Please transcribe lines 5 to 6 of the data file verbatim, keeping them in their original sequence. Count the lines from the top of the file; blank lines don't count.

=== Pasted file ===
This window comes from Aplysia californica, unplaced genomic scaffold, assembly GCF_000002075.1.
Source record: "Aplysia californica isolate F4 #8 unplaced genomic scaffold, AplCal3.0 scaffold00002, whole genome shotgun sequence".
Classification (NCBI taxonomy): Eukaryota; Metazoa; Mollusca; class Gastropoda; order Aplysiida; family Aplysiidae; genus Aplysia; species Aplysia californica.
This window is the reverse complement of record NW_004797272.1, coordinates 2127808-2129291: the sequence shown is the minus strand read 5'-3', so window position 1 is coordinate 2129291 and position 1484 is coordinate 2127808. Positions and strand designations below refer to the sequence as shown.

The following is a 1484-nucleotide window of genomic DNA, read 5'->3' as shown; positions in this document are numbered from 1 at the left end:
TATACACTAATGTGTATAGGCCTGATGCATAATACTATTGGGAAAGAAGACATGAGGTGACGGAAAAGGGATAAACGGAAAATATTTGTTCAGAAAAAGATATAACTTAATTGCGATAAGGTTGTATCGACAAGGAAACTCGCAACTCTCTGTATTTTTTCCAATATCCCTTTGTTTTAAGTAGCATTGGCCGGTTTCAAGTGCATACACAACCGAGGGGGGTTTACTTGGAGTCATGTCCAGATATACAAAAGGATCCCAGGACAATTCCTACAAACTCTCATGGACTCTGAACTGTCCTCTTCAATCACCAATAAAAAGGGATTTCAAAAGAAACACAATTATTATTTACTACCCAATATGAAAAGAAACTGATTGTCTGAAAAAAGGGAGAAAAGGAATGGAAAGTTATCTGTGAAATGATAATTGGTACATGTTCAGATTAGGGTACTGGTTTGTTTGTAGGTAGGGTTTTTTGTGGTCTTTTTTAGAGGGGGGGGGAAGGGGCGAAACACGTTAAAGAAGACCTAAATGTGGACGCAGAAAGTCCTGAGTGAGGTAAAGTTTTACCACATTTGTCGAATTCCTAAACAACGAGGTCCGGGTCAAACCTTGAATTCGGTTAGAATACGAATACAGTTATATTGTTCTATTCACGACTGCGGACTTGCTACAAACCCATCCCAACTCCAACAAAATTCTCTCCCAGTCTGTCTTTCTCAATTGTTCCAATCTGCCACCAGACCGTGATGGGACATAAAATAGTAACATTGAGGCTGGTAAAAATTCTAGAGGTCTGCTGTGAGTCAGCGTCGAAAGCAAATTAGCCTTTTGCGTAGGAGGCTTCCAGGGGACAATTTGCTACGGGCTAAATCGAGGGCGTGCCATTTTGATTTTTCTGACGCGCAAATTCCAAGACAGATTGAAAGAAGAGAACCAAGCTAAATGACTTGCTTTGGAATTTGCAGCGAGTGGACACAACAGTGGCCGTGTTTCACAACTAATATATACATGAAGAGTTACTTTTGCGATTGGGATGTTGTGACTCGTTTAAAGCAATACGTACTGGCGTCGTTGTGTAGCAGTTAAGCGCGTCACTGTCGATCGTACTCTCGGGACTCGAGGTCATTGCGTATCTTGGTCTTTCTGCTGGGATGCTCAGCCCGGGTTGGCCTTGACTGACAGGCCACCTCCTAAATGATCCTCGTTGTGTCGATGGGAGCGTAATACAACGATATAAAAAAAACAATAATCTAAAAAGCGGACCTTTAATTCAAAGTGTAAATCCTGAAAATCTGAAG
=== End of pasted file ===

The following is a 1484-nucleotide window of genomic DNA, read 5'->3' as shown; positions in this document are numbered from 1 at the left end:
TATACACTAATGTGTATAGGCCTGATGCATAATACTATTGGGAAAGAAGACATGAGGTGACGGAAAAGGGATAAACGGAAAATATTTGTTCAGAAAAAGATATAACTTAATTGCGATAAGGTTGTATCGACAAGGAAACTCGCAACTCTCTGTATTTTTTCCAATATCCCTTTGTTTTAAGTAGCATTGGCCGGTTTCAAGTGCATACACAACCGAGGGGGGTTTACTTGGAGTCATGTCCAGATATACAAAAGGATCCCAGGACAATTCCTACAAACTCTCATGGACTCTGAACTGTCCTCTTCAATCACCAATAAAAAGGGATTTCAAAAGAAACACAATTATTATTTACTACCCAATATGAAAAGAAACTGATTGTCTGAAAAAAGGGAGAAAAGGAATGGAAAGTTATCTGTGAAATGATAATTGGTACATGTTCAGATTAGGGTACTGGTTTGTTTGTAGGTAGGGTTTTTTGTGGTCTTTTTTAGAGGGGGGGGGAAGGGGCGAAACACGTTAAAGAAGACCTAAATGTGGACGCAGAAAGTCCTGAGTGAGGTAAAGTTTTACCACATTTGTCGAATTCCTAAACAACGAGGTCCGGGTCAAACCTTGAATTCGGTTAGAATACGAATACAGTTATATTGTTCTATTCACGACTGCGGACTTGCTACAAACCCATCCCAACTCCAACAAAATTCTCTCCCAGTCTGTCTTTCTCAATTGTTCCAATCTGCCACCAGACCGTGATGGGACATAAAATAGTAACATTGAGGCTGGTAAAAATTCTAGAGGTCTGCTGTGAGTCAGCGTCGAAAGCAAATTAGCCTTTTGCGTAGGAGGCTTCCAGGGGACAATTTGCTACGGGCTAAATCGAGGGCGTGCCATTTTGATTTTTCTGACGCGCAAATTCCAAGACAGATTGAAAGAAGAGAACCAAGCTAAATGACTTGCTTTGGAATTTGCAGCGAGTGGACACAACAGTGGCCGTGTTTCACAACTAATATATACATGAAGAGTTACTTTTGCGATTGGGATGTTGTGACTCGTTTAAAGCAATACGTACTGGCGTCGTTGTGTAGCAGTTAAGCGCGTCACTGTCGATCGTACTCTCGGGACTCGAGGTCATTGCGTATCTTGGTCTTTCTGCTGGGATGCTCAGCCCGGGTTGGCCTTGACTGACAGGCCACCTCCTAAATGATCCTCGTTGTGTCGATGGGAGCGTAATACAACGATATAAAAAAAACAATAATCTAAAAAGCGGACCTTTAATTCAAAGTGTAAATCCTGAAAATCTGAAG